Raleigh (North Carolina): Newly crowned 100 m world record holder Tim Montgomery will not compete in next weekend’s IAAF World Cup in Madrid as originally scheduled, his coach said Saturday.
“He’s not going to run in Madrid,” said Graham via telephone from Paris after Montgomery broke fellow American Maurice Greene’s world record of 9.79 seconds with a 9.78-second clocking in the IAAF Grand Prix final. “After running 9.78 you need at least two weeks off. So he’s shutting it down.”
Earlier, Greene, citing fatigue, also said he would not compete in the Madrid event organised by the IAAF.
But triple Olympic champion Marion Jones, who is coached by Graham and trains with Montgomery, will defend her 100m title in the World Cup event scheduled for Friday and Saturday.
Montgomery might never have broken the world record had he not fractured his arm while playing American football at high school.
The 27-year-old decided at that point track and field was the right path for him and given his slightly-built frame he evidently made the right choice to resume his childhood dream of becoming the fastest man in the world.
On Saturday he exploded off the blocks in an astonishing reaction time which was just thousandths of a second inside the legal limit.
The soft-spoken American, a stark contrast to the fast-talking Greene, admitted afterwards that he had been motivated by seeing his girlfriend Marion Jones — who also gave up a promising career in another sport, basketball — win her race earlier. “I thought: Marion’s done her bit now I’m going to go one better,” he said.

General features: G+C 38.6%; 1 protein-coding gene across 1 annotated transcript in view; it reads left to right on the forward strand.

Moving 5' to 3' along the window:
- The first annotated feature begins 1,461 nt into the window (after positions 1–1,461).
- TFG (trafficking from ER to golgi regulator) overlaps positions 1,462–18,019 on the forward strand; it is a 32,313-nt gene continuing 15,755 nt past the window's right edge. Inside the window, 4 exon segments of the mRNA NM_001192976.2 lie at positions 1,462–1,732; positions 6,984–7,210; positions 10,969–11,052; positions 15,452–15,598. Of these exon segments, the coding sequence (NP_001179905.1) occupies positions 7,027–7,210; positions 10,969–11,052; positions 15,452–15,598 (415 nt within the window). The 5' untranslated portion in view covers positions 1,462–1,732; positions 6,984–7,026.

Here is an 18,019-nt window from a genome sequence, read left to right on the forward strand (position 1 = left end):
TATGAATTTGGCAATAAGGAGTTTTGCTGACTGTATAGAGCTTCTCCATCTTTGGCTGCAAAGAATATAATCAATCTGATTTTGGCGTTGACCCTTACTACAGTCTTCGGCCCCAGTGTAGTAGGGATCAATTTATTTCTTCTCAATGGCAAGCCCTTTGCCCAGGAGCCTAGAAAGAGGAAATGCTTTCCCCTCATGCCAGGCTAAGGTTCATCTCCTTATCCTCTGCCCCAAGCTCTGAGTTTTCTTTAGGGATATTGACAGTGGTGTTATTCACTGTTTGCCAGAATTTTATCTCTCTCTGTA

While the duo have yet to walk up the aisle together they looked a perfect couple as they stood on the podium to receive their trophies for winning the Grand Prix overall titles and Jones admitted they shared many similarities.
“Tim is so dedicated and likes to stay up for hours after a meeting going through a race, analysing it because like me he is a total technician,” she said.
That is typical of Montgomery, father of a three-year-old child, as apart from his racing he likes to take time over things as befits his favourite hobby, fishing, where patience is very much a virtue.
“It has been my dream since I was a child. Since I started running in 1994 I always thought I could bring myself down to 9.79 but 9.78… Wow!
“My original vest number was 89 but I scribbled out the 8 and replaced it with a 7 as that was the record (9.79),” he said.
However, Hicham el Guerrouj, the man who was deprived of the 100,000 Grand Prix series prize — and on his birthday — justifiably wanted to know when their paths crossed at the press conferences as to how had he spoiled his birthday in such fashion.
“I think I should be allowed the first question!” El Guerrouj joked. “How come the wind was perfect and your reaction time perfect to ruin my birthday'”
Montgomery just smiled in the knowledge that it was just a perfect day for Tiny Tim.